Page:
Quoting Russ Johnson email@example.com [Mar 05, 2002 14:26]:
At 01:09 PM 3/5/2002 -0500, you wrote:
Quoting Russ Johnson firstname.lastname@example.org [Mar 05, 2002 12:52]:
Well, it evidently doesn’t break it, as I have a fully
functional (at least, everything is working…) RT 2.0.7
installed with the following in my httpd.conf:
This doesn’t do anything; it should be Apache::DBI. Bundle::DBI
is an empty module (i.e., devoid of Perl).
That was my point. Having that misconfigured on my server does
not seem to be having any ill effects. Since I’m in the process
of replacing that server, and the current one is presently
working, I’m leaving it alone.
Ah, I see.
The thing is, Apache::DBI is not necessary; it never is. All
it does is redefine a few DBI class methods, so that connections
are persistant until a child exits (that’s an over-simplification,
but essentially true). It makes database access faster, because
the connections to the database are already open, but removing it
will not cause the database or the app to stop working (unless
you are hitting a performance ceiling). The way Apache::DBI and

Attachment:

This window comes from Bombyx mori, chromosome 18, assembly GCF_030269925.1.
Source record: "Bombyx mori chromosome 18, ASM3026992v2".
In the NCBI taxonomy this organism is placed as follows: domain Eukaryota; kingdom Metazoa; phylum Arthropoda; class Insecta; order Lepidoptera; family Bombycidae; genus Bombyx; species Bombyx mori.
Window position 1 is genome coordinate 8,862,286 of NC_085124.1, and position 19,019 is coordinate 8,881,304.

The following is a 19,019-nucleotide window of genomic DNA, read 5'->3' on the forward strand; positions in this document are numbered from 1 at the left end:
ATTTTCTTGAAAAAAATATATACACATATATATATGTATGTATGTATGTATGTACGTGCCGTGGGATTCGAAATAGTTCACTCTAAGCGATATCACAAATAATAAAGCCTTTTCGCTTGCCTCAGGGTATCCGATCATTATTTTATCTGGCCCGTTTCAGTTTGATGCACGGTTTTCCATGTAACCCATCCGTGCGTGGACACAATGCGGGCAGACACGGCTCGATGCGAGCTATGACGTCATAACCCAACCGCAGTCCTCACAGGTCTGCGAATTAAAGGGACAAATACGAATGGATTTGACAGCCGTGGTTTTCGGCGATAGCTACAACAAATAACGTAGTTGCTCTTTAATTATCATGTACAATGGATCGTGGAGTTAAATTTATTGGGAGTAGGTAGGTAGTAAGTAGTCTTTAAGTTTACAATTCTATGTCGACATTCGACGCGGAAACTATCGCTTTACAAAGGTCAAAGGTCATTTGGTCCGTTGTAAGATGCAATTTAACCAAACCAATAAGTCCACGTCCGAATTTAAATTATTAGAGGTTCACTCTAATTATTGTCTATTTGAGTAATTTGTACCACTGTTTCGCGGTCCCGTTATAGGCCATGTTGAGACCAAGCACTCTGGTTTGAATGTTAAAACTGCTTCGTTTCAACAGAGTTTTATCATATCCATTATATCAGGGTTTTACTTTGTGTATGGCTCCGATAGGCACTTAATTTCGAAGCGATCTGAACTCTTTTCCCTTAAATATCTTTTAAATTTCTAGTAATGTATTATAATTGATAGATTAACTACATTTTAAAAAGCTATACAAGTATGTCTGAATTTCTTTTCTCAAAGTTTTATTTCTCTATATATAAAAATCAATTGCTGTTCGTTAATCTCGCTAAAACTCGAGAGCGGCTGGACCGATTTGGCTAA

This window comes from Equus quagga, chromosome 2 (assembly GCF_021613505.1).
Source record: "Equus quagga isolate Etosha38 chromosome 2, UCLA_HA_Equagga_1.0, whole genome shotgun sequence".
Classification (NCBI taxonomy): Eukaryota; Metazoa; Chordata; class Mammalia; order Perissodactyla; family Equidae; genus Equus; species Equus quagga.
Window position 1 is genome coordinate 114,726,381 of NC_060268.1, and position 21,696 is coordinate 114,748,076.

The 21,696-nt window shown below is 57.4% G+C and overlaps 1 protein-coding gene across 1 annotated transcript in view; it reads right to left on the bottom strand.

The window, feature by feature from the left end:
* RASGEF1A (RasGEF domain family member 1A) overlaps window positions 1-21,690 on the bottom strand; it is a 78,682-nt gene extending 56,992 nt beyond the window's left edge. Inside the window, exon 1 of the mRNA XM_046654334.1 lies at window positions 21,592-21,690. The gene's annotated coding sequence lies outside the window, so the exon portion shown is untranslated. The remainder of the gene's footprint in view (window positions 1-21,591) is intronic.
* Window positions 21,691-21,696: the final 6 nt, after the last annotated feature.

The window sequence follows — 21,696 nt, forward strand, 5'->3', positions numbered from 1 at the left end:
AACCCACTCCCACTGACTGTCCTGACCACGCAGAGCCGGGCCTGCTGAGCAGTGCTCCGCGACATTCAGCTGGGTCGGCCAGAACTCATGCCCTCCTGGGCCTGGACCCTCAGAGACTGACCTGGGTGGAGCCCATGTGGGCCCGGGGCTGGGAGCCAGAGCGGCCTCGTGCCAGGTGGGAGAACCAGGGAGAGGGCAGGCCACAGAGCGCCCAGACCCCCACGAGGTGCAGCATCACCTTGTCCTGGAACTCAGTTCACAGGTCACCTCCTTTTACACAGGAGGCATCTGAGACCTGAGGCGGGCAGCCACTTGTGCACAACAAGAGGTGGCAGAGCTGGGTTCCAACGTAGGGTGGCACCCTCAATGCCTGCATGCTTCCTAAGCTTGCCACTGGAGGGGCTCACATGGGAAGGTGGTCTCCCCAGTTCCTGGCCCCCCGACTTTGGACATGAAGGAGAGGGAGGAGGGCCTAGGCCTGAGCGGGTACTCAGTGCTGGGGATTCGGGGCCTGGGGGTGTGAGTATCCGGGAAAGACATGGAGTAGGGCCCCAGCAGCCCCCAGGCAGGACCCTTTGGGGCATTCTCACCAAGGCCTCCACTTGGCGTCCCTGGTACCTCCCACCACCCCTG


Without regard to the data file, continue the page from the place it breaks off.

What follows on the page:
DBI are set up, if you load DBI before Apache::DBI in your
httpd.conf, Apache::DBI does not do anything (DBI checks for the
existence of Apache::DBI and modifies itself accordingly, not the
other way around).
In fact, Apache::DBI can cause problems, if your database can’t
handle the number of persistant connections that you are trying
to maintain. For example, a mod_perl server with a lot of
independent modules, each with their own db to connect to (all
running on the same database instance) will each have their own
persistent DBI connection under Apache::DBI. With (for example)
10 different modules, and 16 Apache children, we now have 160
persistent connections to the database (keep in mind that
Apache::DBI caches connections based on the variables used to
connect initially; any change in the DBD string means a new
persistent connection). If you are running that app on a web
farm, say three machines, we’ve just jumped to 480 persistent
connections to your database machine. If the box running your db
is beefy enough, and well configured, this may not phase you; but
then again, if your boxen are beefy enough, you may not need
All that being said, if you are running a single app on a single
httpd, accessing a single db server, then Apache::DBI can make a
huge difference, especially on databases like Oracle on which
connecting is expensive.
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